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solamour
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PostPosted: Tue Jan 16, 2018 6:31 am    Post subject: [Solved] Portage with distcc and cross-compiling Reply with quote

[Moderator note: this post, and the first 3 responses, were originally attached to the extremely long dead thread Compile on fast machine, run on slow machine?, last active October 2003. This thread has similar subject matter, but can stand on its own. -Hu]

Sorry to wake up a really, really old thread.

My slow machine is 32-bit with CHOST="i486-pc-linux-gnu", and the fast machine is 64-bit with CHOST="x86_64-pc-linux-gnu". When I ran distcc, the slow one complained that it couldn't link 64-bit objects. Do I need to change the fast one's CHOST to "i486-pc-linux-gnu" and rebuild gcc? If so, do I need to change the fast one's CHOST back to "x86_64-pc-linux-gnu" when I update the fast one itself?
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Last edited by solamour on Tue Jun 19, 2018 12:10 am; edited 2 times in total
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krinn
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PostPosted: Tue Jan 16, 2018 10:28 am    Post subject: Reply with quote

You need to cross compile.
As you use distcc refers to https://wiki.gentoo.org/wiki/Distcc/Cross-Compiling
But you should better not use distcc, and build binaries for the i486 host and provide them just ready made. See https://wiki.gentoo.org/wiki/Embedded_Handbook/General/Creating_a_cross-compiler and https://wiki.gentoo.org/wiki/Binary_package_guide
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PostPosted: Tue Jan 16, 2018 12:48 pm    Post subject: Reply with quote

solamour,

What profile do you use on the 64 bit system?
What profile do you have on the 486?

What CFLAGS do you have on the 486?
You may need to use cross distcc, you may only need to fix the CFLAGS on the 486.

-- edit --

For something as old as a 486, I would create a 486 chroot on the 64 bit box and make a binary package server there.
Then have the 486 use the prebuilt binaries.

Heh. krinn said that already.
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solamour
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PostPosted: Tue Jan 16, 2018 7:49 pm    Post subject: Reply with quote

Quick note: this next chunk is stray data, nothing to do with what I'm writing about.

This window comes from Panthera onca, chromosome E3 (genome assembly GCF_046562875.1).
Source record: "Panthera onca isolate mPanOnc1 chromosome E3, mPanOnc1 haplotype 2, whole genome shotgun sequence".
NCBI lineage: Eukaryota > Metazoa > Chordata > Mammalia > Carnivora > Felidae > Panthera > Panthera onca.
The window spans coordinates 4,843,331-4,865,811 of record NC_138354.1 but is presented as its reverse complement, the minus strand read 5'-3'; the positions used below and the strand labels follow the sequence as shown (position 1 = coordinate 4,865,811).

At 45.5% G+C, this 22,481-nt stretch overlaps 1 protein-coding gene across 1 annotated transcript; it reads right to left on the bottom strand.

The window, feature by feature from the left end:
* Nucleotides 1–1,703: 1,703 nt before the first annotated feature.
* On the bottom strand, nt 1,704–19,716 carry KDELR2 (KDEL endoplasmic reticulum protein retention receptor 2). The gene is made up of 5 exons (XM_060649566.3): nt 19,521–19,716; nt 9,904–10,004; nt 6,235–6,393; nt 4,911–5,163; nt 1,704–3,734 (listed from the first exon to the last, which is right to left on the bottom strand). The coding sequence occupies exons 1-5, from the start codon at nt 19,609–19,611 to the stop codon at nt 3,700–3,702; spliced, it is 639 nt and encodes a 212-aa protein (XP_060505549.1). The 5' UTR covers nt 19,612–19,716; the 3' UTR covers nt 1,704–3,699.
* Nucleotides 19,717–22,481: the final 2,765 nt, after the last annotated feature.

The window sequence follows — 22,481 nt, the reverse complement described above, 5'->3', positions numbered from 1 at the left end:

The profile and CFLAGS for the slow the the fast are as the following.

Code:

[SLOW]
default/linux/x86/17.0

CHOST="i486-pc-linux-gnu"
CFLAGS="-march=geode -Os -mmmx -m3dnow -fomit-frame-pointer"
CXXFLAGS="${CFLAGS}"
CPU_FLAGS_X86="3dnow 3dnowext mmx mmxext"
MAKEOPTS="-j1"
USE=""


[FAST]
default/linux/amd64/17.0

CHOST="x86_64-pc-linux-gnu"
CFLAGS="-march=native -O2 -pipe"
CXXFLAGS="${CFLAGS}"
CPU_FLAGS_X86="aes avx mmx mmxext pclmul popcnt \
               sse sse2 sse3 sse4_1 sse4_2 ssse3"
MAKEOPTS="-j5"
USE="-cups"


The slow machine hasn't been a problem, but lately, I'm seeing build failure on large packages, such as llvm or gcc, due to running out of memory. I'll explore chroot environment and binary package.
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Last edited by solamour on Tue Jun 05, 2018 10:11 pm; edited 1 time in total
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Hu
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PostPosted: Wed Jan 17, 2018 3:26 am    Post subject: Re: Compile on fast machine, run on slow machine? Reply with quote

solamour wrote:
My slow machine is 32-bit with CHOST="i486-pc-linux-gnu", and the fast machine is 64-bit with CHOST="x86_64-pc-linux-gnu". When I ran distcc, the slow one complained that it couldn't link 64-bit objects. Do I need to change the fast one's CHOST to "i486-pc-linux-gnu" and rebuild gcc? If so, do I need to change the fast one's CHOST back to "x86_64-pc-linux-gnu" when I update the fast one itself?
What exactly did you run that produced the complaint? Distributing a bare name gcc between different architectures is likely to end badly (as it did for you). Distributing a fully qualified name host-tuple-gcc-version should be fine. The chroot options discussed later in the thread are likely to be easier to maintain.
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solamour
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PostPosted: Thu Jan 18, 2018 12:57 am    Post subject: Re: Compile on fast machine, run on slow machine? Reply with quote

Hu wrote:
What exactly did you run that produced the complaint? Distributing a bare name gcc between different architectures is likely to end badly (as it did for you). Distributing a fully qualified name host-tuple-gcc-version should be fine. The chroot options discussed later in the thread are likely to be easier to maintain.


I setup the systems as described in https://wiki.gentoo.org/wiki/Distcc, except that I left out the slow one from the available pool. I prefer not messing up the fast one if possible at all, so chroot seems like a good choice for me.

That said, I got the impression that if I setup the fast one as a cross-compiler (for 486), I need to revert everything back to the way it was when I want to update the fast one itself. If that is so, I'd say chroot it shall be.
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NeddySeagoon